This week, in the midst of trying to put more care into my online outlets, I actually took a proper look at my online profiles and realised that perhaps it was time for an update. My Twitter profile, for example, still listed me as an English literature student – a fact I still can’t seem to let go despite the fact I graduated in December. So it’s safe to say that it required some changes, as difficult as that might be for me to admit. But, as soon as I clicked on that ‘Edit Profile’ button, I paused. I realised quite abruptly that I didn’t know how to define myself. Who was I? What did anyone online need to know about me? What did they really need to know my location, my nationality, my age, my Hogwarts house?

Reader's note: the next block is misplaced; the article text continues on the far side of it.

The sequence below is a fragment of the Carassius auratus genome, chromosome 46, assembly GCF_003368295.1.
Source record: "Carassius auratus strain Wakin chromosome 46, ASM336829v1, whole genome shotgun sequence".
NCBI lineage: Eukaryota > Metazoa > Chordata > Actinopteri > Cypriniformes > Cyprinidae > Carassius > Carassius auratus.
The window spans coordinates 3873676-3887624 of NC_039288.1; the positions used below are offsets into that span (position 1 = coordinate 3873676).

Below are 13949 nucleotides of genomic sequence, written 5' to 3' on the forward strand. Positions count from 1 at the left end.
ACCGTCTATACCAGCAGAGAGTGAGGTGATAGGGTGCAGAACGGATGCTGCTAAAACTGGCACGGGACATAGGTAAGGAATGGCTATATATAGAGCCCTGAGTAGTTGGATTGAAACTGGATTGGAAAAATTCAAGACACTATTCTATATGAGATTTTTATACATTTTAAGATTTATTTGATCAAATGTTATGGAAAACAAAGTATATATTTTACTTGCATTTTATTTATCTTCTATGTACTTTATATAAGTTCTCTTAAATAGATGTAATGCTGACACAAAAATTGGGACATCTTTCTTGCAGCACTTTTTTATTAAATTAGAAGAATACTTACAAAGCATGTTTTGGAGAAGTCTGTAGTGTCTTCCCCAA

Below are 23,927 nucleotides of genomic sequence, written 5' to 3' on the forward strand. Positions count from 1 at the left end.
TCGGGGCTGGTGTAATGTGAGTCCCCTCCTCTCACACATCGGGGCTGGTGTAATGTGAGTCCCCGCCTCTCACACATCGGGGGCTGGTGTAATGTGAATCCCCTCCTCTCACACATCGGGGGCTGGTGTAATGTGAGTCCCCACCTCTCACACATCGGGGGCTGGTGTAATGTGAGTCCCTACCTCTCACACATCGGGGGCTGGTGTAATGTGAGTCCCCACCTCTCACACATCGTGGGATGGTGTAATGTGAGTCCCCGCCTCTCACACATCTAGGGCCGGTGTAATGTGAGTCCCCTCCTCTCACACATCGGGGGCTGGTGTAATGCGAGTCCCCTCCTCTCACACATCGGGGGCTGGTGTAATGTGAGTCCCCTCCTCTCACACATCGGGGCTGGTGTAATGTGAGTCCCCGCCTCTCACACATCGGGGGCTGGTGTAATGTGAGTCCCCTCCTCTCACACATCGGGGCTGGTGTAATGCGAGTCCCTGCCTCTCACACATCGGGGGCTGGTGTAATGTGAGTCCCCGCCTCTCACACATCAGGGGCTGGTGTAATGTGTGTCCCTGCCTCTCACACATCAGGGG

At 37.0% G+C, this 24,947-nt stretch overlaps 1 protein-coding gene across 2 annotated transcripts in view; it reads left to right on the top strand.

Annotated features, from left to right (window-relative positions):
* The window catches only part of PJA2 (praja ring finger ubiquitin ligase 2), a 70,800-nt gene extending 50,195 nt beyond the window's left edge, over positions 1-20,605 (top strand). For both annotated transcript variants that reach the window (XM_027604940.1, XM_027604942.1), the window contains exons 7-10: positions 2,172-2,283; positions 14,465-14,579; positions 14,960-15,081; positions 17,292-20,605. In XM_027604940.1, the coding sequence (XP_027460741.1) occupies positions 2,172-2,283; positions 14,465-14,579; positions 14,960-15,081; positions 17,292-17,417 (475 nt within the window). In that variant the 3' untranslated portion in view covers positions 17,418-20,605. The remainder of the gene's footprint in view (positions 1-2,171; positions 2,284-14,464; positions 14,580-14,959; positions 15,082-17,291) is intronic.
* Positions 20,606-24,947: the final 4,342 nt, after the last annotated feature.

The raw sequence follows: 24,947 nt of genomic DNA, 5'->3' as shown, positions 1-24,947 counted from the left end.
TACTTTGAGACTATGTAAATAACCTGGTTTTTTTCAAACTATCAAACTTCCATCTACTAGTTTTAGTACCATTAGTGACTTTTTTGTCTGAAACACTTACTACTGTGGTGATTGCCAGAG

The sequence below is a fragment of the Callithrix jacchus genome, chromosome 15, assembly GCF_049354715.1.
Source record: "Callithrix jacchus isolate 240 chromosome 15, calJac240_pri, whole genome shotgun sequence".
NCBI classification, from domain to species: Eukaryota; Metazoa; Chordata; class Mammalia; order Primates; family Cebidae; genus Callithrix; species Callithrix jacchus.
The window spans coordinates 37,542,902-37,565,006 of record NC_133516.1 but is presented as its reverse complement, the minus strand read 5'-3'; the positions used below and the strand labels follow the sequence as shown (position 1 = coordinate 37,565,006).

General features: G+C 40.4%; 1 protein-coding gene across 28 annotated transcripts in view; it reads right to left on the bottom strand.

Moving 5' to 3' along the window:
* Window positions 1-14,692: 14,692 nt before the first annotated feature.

This is something I’ve always struggled with. I’ve never been very good at, nor quite comfortable, writing ‘About Me’ pages – this blog’s ‘About‘ page is testament to that fact, as I lean more on other peoples’ quotes to reveal something intrinsic about myself. The less ‘public’ my profiles are, the more I am unapologetically myself, and less anxious about how I come across. (This is most apparent in my personal tumblr, the url of which I will never openly share but, trust me, at the moment it’s just a shameful amount of The Night Manager gifs.) Conversely, when asked to introduce myself or, worse still, provide a ‘fun fact’ about myself in icebreaker situations in new classes or group interviews, I blank entirely. In the past the ‘fun fact’ I’ve provided is that (touch wood) I’ve never broken a bone in my body. Yes the term ‘fun’ is debatable, but it is factual. From casual icebreakers to online profiles, I have always struggled with how to identify myself appropriately for the context. I notice this most acutely online, however, so it’s that which I’m going to concentrate on discussing for the purposes of this post. Continue reading